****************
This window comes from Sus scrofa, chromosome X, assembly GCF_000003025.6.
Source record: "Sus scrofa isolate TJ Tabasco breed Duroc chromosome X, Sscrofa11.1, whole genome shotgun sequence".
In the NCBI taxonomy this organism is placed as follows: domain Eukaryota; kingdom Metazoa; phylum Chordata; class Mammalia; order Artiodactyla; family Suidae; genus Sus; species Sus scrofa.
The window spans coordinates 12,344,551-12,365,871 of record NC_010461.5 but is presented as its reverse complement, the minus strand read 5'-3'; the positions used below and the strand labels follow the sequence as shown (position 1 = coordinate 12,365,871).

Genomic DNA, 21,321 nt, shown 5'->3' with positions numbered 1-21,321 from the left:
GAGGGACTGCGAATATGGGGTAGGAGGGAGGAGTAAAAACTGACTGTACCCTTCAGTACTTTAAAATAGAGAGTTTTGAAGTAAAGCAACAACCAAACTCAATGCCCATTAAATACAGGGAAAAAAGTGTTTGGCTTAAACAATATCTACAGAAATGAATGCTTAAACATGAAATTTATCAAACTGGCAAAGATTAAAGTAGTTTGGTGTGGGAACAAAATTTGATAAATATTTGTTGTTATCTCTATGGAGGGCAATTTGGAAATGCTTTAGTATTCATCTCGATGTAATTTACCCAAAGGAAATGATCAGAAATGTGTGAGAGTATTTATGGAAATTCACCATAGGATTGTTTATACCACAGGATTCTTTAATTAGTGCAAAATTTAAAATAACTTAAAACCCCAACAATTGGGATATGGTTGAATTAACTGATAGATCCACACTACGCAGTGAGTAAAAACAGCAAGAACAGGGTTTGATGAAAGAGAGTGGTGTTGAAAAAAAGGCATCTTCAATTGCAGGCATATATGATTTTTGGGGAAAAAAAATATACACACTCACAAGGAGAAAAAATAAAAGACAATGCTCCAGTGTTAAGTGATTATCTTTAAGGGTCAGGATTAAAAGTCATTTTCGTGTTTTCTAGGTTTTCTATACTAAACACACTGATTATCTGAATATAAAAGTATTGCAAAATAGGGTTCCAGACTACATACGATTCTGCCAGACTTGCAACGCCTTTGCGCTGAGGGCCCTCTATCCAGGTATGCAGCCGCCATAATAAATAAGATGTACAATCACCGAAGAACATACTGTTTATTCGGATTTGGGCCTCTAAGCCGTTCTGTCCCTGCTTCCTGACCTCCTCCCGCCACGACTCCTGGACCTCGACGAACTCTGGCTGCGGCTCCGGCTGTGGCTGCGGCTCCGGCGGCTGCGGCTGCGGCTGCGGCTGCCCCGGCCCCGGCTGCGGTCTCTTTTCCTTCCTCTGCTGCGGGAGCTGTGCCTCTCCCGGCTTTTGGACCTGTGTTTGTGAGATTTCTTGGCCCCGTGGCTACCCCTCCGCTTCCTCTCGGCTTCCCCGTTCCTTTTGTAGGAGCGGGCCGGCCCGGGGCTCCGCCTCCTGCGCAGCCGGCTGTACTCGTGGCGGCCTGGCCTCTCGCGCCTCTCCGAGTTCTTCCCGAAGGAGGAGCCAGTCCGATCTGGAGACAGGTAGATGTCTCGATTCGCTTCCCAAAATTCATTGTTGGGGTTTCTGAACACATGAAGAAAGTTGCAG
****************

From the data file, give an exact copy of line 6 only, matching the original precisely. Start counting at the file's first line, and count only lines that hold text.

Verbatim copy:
GAGGGACTGCGAATATGGGGTAGGAGGGAGGAGTAAAAACTGACTGTACCCTTCAGTACTTTAAAATAGAGAGTTTTGAAGTAAAGCAACAACCAAACTCAATGCCCATTAAATACAGGGAAAAAAGTGTTTGGCTTAAACAATATCTACAGAAATGAATGCTTAAACATGAAATTTATCAAACTGGCAAAGATTAAAGTAGTTTGGTGTGGGAACAAAATTTGATAAATATTTGTTGTTATCTCTATGGAGGGCAATTTGGAAATGCTTTAGTATTCATCTCGATGTAATTTACCCAAAGGAAATGATCAGAAATGTGTGAGAGTATTTATGGAAATTCACCATAGGATTGTTTATACCACAGGATTCTTTAATTAGTGCAAAATTTAAAATAACTTAAAACCCCAACAATTGGGATATGGTTGAATTAACTGATAGATCCACACTACGCAGTGAGTAAAAACAGCAAGAACAGGGTTTGATGAAAGAGAGTGGTGTTGAAAAAAAGGCATCTTCAATTGCAGGCATATATGATTTTTGGGGAAAAAAAATATACACACTCACAAGGAGAAAAAATAAAAGACAATGCTCCAGTGTTAAGTGATTATCTTTAAGGGTCAGGATTAAAAGTCATTTTCGTGTTTTCTAGGTTTTCTATACTAAACACACTGATTATCTGAATATAAAAGTATTGCAAAATAGGGTTCCAGACTACATACGATTCTGCCAGACTTGCAACGCCTTTGCGCTGAGGGCCCTCTATCCAGGTATGCAGCCGCCATAATAAATAAGATGTACAATCACCGAAGAACATACTGTTTATTCGGATTTGGGCCTCTAAGCCGTTCTGTCCCTGCTTCCTGACCTCCTCCCGCCACGACTCCTGGACCTCGACGAACTCTGGCTGCGGCTCCGGCTGTGGCTGCGGCTCCGGCGGCTGCGGCTGCGGCTGCGGCTGCCCCGGCCCCGGCTGCGGTCTCTTTTCCTTCCTCTGCTGCGGGAGCTGTGCCTCTCCCGGCTTTTGGACCTGTGTTTGTGAGATTTCTTGGCCCCGTGGCTACCCCTCCGCTTCCTCTCGGCTTCCCCGTTCCTTTTGTAGGAGCGGGCCGGCCCGGGGCTCCGCCTCCTGCGCAGCCGGCTGTACTCGTGGCGGCCTGGCCTCTCGCGCCTCTCCGAGTTCTTCCCGAAGGAGGAGCCAGTCCGATCTGGAGACAGGTAGATGTCTCGATTCGCTTCCCAAAATTCATTGTTGGGGTTTCTGAACACATGAAGAAAGTTGCAG